By Julien Toyer and Jesús Aguado
MADRID (Reuters) - Spain on Friday ordered its banks to significantly increase funds set aside against mounting losses from toxic real estate lending and pledged limited government aid for weaker lenders in the form of high-interest loans.
Spain's country risk, as measured by the spread between Spanish and German benchmark government bonds, jumped during the announcement of the new measures to 456 basis points and stocks fell, indicating markets were not convinced with the latest attempt to resolve a four-year banking crisis.
The centre-right government also ordered an independent audit on loans and property assets across the entire banking sector, as the European Union had asked.
Banks have until the end of the year to move their property holdings into asset management firms for a fire sale, Economy Minister Luis de Guindos said at a news conference to announce the new measures.
The lenders must provision 30 billion euros ($39 billion) on top of 54 billion euros ordered in February, to cushion performing loans as well as bad ones.
For banks unable to raise the necessary funds, the government will provide five-year loans convertible into shares with a yield double that of interest paid on the equivalent government bond.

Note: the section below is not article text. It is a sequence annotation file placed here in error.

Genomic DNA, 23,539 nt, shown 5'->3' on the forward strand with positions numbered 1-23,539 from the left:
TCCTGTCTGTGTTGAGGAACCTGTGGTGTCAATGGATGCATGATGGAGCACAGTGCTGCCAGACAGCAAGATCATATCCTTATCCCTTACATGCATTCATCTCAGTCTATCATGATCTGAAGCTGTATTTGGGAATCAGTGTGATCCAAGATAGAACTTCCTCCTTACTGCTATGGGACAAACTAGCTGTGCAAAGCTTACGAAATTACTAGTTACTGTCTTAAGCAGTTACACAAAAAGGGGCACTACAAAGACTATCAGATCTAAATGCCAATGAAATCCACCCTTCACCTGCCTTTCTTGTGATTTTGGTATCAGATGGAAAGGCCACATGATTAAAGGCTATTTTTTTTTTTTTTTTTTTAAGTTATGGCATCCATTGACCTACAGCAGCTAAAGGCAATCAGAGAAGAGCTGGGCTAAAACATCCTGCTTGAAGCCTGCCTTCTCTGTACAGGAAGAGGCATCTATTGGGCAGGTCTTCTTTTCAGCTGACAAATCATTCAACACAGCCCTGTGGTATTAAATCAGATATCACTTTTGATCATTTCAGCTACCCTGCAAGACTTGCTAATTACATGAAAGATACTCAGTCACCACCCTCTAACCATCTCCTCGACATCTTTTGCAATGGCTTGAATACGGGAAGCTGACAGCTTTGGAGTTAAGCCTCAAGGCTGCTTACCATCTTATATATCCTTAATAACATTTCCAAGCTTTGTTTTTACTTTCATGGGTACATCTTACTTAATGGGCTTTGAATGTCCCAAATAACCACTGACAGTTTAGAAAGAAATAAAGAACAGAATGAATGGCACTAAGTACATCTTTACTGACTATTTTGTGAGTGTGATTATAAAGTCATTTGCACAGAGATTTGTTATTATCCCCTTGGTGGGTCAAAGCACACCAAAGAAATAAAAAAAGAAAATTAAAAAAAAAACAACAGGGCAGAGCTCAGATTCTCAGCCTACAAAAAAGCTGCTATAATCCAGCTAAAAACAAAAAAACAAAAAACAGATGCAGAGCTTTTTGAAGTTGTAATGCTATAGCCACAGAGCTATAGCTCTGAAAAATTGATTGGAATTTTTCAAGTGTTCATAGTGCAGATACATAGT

Spain's troubled banks, with more than 184 billion euros in problem loans and assets, are at the heart of the euro zone debt crisis due to fears that a massive rescue could push Spanish public finances to breaking point.
De Guindos estimated the state would put less than 15 billion euros into the latest of four separate bank rescues that Spain has enacted over the past three years.
He said the government was not injecting cash into the banks, only loans, though the convertible bonds imply that the government could eventually end up with equity stakes.
Rescue money for banks, crippled after a 10-year building bubble burst in 2007-2008, is a touchy subject in Spain, where public spending cuts have eaten into education and health services.
"This reform will grant credibility and build confidence in the financial sector, increase credit flow in our country and lead to home sales at reasonable prices," Deputy Prime Minister Soraya Saenz de Santamaria said at the news conference.
A definitive clean-up of troubled banks, as well as an accelerated 2014 budget, are among reforms that could win centre-right Prime Minister Mariano Rajoy more time from the European Union to hit tough deficit targets, EU sources told Reuters, although Spain says it is not asking for leniency.
The European Commission published new forecasts on Friday showing Madrid will have to make big additional savings this year and next to meet its promise to cut the public deficit to 3 percent of national output in 2013.
The EU executive said Spain would have a deficit of 6.4 percent in 2012 and 6.3 percent next year unless policies change. The government reiterated on Friday its vow to bring the shortfall down to 5.3 percent this year from 8.5 percent in 2011.
Spain effectively took over Bankia SA, one of the country's biggest banks, this week after days of market anxiety over the lender's viability.
De Guindos said the government would announce full plans for Bankia in a few weeks. ($1 = 0.7716 euros)
(Additional reporting by Manuel Ruiz; Editing by Fiona Ortiz and David Holmes)